13. Gannon, S., Kligte, G., McLean, J., Perrier, M., Swan, E., & Vanni, I. (2015, December). Uneven relationalities, collective biography and sisterly affect in neoliberal universities. Feminist Formations, 27(3), 189–216.Google Scholar
  14. Gannon, S., Powell, S., & Power, C. (2018). On the thresholds of legitimacy: A collaborative exploration of being and becoming academic. In Y. Taylor & K. Lahad (Eds.), Feeling academic in the neoliberal university: Feminist flights, fights and failures (pp. 261–280). Basingstoke, Hampshire: Palgrave Macmillan.CrossRefGoogle Scholar
  15. Gonick, M. (2013). Entanglements: Art-making, becoming girl and collective biography. Girlhood Studies, 6(1), 63–77.Google Scholar
  16. Gonick, M., & Gannon, S. (2013). Collective biography: An introduction. Girlhood Studies, 6(1), 7–12.Google Scholar
  17. Gonick, M., & Gannon, S. (Eds.). (2014). Becoming girl: Collective biography and the production of girlhood. Toronto, ON: The Women’s Press.Google Scholar
  18. Gonick, M., Walsh, S., & Brown, M. (2011). Collective biography and the question of difference. Qualitative Inquiry, 17(8), 741–749.CrossRefGoogle Scholar
  19. Gottschall, K., Gannon, S., Lampert, J., & McGraw, K. (2013). The Cyndi Lauper affect: Bodies, girlhood and popular culture. Girlhood Studies, 6(1), 30–45.CrossRefGoogle Scholar
  20. Halifax Alliance for Girls’ Studies [HAGS]. (2010). Research protocol. Unpublished document.Google Scholar
  21. Haraway, D. (1988). Situated knowledges: The science question in feminism and the privilege of partial perspective. Feminist Studies, 14(13), 575–599.CrossRefGoogle Scholar
  22. Harding, S. (1991). Whose science, whose knowledge? Thinking from women’s lives. Ithaca, NY: Cornell University Press.Google Scholar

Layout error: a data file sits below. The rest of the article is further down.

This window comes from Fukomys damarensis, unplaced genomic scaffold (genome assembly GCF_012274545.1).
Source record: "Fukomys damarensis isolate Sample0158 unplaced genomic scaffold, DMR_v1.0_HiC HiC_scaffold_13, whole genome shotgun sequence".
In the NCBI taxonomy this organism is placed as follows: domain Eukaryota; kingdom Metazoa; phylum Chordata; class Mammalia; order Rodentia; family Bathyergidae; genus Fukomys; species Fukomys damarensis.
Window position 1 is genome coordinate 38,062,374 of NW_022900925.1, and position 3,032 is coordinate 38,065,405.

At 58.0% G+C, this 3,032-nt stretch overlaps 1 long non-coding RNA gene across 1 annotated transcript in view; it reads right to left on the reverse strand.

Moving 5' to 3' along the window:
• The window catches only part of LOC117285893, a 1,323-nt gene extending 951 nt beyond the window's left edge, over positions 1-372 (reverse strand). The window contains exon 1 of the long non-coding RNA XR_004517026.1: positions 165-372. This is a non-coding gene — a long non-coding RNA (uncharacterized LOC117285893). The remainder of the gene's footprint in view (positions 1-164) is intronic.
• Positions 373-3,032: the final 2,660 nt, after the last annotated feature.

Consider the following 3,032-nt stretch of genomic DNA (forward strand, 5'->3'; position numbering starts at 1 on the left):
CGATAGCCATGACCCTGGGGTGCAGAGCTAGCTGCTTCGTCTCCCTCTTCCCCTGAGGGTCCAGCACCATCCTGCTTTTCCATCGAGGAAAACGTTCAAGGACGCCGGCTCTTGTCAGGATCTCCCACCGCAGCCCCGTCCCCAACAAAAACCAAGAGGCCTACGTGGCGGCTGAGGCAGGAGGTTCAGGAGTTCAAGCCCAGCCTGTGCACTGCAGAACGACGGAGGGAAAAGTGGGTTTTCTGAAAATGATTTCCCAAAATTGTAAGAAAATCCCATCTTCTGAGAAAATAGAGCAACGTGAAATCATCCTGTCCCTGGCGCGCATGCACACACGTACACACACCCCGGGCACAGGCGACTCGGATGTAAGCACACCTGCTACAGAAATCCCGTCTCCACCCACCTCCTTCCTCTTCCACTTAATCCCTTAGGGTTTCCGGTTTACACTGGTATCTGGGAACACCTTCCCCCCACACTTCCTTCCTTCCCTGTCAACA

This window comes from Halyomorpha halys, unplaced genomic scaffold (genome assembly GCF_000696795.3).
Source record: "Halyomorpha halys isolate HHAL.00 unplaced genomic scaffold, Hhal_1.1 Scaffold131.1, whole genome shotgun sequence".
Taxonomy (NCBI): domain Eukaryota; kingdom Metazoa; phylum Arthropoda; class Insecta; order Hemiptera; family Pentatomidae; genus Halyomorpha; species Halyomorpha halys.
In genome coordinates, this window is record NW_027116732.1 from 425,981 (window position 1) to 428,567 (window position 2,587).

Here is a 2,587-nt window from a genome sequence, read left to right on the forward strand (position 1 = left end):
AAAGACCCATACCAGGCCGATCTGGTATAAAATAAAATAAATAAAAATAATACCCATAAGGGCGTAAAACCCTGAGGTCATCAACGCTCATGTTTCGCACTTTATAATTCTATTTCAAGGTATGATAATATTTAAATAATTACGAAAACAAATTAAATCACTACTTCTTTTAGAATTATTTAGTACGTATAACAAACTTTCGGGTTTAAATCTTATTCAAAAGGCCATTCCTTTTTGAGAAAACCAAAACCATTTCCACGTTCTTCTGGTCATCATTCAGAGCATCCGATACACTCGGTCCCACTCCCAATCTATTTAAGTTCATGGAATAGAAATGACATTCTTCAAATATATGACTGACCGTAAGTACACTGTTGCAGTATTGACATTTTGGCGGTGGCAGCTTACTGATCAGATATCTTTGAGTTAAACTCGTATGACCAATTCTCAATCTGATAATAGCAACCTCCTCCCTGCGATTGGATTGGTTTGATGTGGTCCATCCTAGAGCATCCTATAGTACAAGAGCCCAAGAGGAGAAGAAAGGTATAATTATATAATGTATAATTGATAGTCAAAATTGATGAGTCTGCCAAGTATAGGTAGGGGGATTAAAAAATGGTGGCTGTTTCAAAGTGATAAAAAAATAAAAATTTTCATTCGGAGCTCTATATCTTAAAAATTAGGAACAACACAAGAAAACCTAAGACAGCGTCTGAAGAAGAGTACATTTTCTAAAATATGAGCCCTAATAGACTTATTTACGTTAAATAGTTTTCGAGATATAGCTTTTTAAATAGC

23. Haug, F. (2008). Memory work. Australian Feminist Studies, 23(58), 537–541.CrossRefGoogle Scholar
  24. Haug, F., Andresen, S., Bünz-Elfferding, A., Hauser, C., Lang, U., Laudan, M., et al. (1987). Female sexualization: A collective work of memory (E. Carter, Trans.). New York, NY: Verso.Google Scholar
  25. Hesse-Biber, S. N. (2012). Feminist research: Exploring, interrupting, and transforming the interconnections of epistemology, methodology and method. In S. N. Hesse-Biber (Ed.), The handbook of feminist research (pp. 2–26). Thousand Oaks, CA: Sage.Google Scholar
  26. Reinharz, S. (1992). Feminist methods in social research. New York, NY: Oxford University Press.Google Scholar
  27. Smith, D. (1974). Women’s perspective as a radical critique of sociology. Sociological Inquiry, 44(1), 7–13.CrossRefGoogle Scholar
  28. Taylor, Y., & Lahad, K. (Eds.). (2018). Feeling academic in the neoliberal university: Feminist flights, fights and failures. Palgrave Macmillan.Google Scholar
  29. Trinh, T. M. (1991). Framer framed. New York, NY: Routledge.Google Scholar
  30. Wyatt, J., Davies, B., Gale, K., & Gannon, S. (2018). Creating a space in between: Collaborative research inquiries. In N. Denzin & Y. Lincoln (Eds.), Sage handbook of qualitative research (5th ed., pp. 738–765). Thousand Oaks, CA: Sage.Google Scholar

Copyright information

© The Author(s) 2019

Authors and Affiliations

  1. 1.Western Sydney UniversityPenrithAustralia
  2. 2.Mount Saint Vincent UniversityHalifaxCanada

Personalised recommendations